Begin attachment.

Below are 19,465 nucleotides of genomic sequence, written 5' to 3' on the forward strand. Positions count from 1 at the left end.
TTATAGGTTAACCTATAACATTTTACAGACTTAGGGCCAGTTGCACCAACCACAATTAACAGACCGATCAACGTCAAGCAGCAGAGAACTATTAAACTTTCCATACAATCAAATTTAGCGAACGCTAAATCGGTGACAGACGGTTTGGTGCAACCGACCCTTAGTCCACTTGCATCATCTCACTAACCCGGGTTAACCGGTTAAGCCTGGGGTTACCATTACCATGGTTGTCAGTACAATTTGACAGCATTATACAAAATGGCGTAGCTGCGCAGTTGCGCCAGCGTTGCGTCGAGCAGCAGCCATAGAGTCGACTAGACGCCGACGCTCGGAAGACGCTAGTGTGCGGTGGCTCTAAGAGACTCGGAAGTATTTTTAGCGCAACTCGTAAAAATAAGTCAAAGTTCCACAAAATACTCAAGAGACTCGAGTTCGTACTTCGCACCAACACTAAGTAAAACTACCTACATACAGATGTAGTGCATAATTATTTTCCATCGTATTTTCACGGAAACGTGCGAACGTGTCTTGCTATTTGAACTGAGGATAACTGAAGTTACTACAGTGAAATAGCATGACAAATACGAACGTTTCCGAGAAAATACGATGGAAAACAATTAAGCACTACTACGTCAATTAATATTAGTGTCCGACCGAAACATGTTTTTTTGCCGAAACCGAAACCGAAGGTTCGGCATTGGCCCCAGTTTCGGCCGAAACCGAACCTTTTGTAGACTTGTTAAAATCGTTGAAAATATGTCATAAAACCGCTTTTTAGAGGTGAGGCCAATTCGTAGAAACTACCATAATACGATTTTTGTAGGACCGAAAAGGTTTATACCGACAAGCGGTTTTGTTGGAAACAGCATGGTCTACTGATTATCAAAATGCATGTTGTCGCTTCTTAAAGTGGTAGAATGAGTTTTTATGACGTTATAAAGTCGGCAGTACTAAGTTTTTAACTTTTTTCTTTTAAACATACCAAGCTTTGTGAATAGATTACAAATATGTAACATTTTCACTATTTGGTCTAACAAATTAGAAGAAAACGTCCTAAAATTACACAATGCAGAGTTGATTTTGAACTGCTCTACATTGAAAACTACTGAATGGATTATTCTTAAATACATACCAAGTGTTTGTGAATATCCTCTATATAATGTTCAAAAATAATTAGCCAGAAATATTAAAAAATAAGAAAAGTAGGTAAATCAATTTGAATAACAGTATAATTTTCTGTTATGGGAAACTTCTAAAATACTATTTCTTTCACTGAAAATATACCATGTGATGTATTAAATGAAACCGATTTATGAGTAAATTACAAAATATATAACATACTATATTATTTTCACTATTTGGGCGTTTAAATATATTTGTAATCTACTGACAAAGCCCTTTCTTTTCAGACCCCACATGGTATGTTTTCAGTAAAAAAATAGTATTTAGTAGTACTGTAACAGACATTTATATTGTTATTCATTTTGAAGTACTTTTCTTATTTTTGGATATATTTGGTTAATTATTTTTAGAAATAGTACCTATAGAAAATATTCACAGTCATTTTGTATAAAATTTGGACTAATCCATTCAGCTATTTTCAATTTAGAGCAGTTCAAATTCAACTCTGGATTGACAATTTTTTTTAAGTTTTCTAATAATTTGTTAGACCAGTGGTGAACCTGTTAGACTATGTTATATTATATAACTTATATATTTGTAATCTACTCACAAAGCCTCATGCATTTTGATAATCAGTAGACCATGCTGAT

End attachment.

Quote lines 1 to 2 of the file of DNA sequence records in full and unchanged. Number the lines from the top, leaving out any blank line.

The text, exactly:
Below are 19,465 nucleotides of genomic sequence, written 5' to 3' on the forward strand. Positions count from 1 at the left end.
TTATAGGTTAACCTATAACATTTTACAGACTTAGGGCCAGTTGCACCAACCACAATTAACAGACCGATCAACGTCAAGCAGCAGAGAACTATTAAACTTTCCATACAATCAAATTTAGCGAACGCTAAATCGGTGACAGACGGTTTGGTGCAACCGACCCTTAGTCCACTTGCATCATCTCACTAACCCGGGTTAACCGGTTAAGCCTGGGGTTACCATTACCATGGTTGTCAGTACAATTTGACAGCATTATACAAAATGGCGTAGCTGCGCAGTTGCGCCAGCGTTGCGTCGAGCAGCAGCCATAGAGTCGACTAGACGCCGACGCTCGGAAGACGCTAGTGTGCGGTGGCTCTAAGAGACTCGGAAGTATTTTTAGCGCAACTCGTAAAAATAAGTCAAAGTTCCACAAAATACTCAAGAGACTCGAGTTCGTACTTCGCACCAACACTAAGTAAAACTACCTACATACAGATGTAGTGCATAATTATTTTCCATCGTATTTTCACGGAAACGTGCGAACGTGTCTTGCTATTTGAACTGAGGATAACTGAAGTTACTACAGTGAAATAGCATGACAAATACGAACGTTTCCGAGAAAATACGATGGAAAACAATTAAGCACTACTACGTCAATTAATATTAGTGTCCGACCGAAACATGTTTTTTTGCCGAAACCGAAACCGAAGGTTCGGCATTGGCCCCAGTTTCGGCCGAAACCGAACCTTTTGTAGACTTGTTAAAATCGTTGAAAATATGTCATAAAACCGCTTTTTAGAGGTGAGGCCAATTCGTAGAAACTACCATAATACGATTTTTGTAGGACCGAAAAGGTTTATACCGACAAGCGGTTTTGTTGGAAACAGCATGGTCTACTGATTATCAAAATGCATGTTGTCGCTTCTTAAAGTGGTAGAATGAGTTTTTATGACGTTATAAAGTCGGCAGTACTAAGTTTTTAACTTTTTTCTTTTAAACATACCAAGCTTTGTGAATAGATTACAAATATGTAACATTTTCACTATTTGGTCTAACAAATTAGAAGAAAACGTCCTAAAATTACACAATGCAGAGTTGATTTTGAACTGCTCTACATTGAAAACTACTGAATGGATTATTCTTAAATACATACCAAGTGTTTGTGAATATCCTCTATATAATGTTCAAAAATAATTAGCCAGAAATATTAAAAAATAAGAAAAGTAGGTAAATCAATTTGAATAACAGTATAATTTTCTGTTATGGGAAACTTCTAAAATACTATTTCTTTCACTGAAAATATACCATGTGATGTATTAAATGAAACCGATTTATGAGTAAATTACAAAATATATAACATACTATATTATTTTCACTATTTGGGCGTTTAAATATATTTGTAATCTACTGACAAAGCCCTTTCTTTTCAGACCCCACATGGTATGTTTTCAGTAAAAAAATAGTATTTAGTAGTACTGTAACAGACATTTATATTGTTATTCATTTTGAAGTACTTTTCTTATTTTTGGATATATTTGGTTAATTATTTTTAGAAATAGTACCTATAGAAAATATTCACAGTCATTTTGTATAAAATTTGGACTAATCCATTCAGCTATTTTCAATTTAGAGCAGTTCAAATTCAACTCTGGATTGACAATTTTTTTTAAGTTTTCTAATAATTTGTTAGACCAGTGGTGAACCTGTTAGACTATGTTATATTATATAACTTATATATTTGTAATCTACTCACAAAGCCTCATGCATTTTGATAATCAGTAGACCATGCTGAT